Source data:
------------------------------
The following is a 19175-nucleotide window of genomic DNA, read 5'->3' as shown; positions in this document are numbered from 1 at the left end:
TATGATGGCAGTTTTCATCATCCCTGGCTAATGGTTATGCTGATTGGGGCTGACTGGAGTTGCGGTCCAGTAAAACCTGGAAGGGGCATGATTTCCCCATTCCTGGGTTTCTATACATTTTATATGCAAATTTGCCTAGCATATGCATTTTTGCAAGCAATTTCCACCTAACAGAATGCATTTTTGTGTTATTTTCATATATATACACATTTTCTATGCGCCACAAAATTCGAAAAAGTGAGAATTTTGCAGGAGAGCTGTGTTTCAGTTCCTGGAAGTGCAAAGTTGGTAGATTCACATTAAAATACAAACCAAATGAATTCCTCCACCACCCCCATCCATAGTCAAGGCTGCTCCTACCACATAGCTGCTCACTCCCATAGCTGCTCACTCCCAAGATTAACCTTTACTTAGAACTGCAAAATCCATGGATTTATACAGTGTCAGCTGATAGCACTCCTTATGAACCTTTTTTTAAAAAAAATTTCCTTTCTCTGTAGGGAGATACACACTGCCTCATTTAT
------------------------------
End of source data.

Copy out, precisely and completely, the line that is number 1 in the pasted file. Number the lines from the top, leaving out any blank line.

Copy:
The following is a 19175-nucleotide window of genomic DNA, read 5'->3' as shown; positions in this document are numbered from 1 at the left end: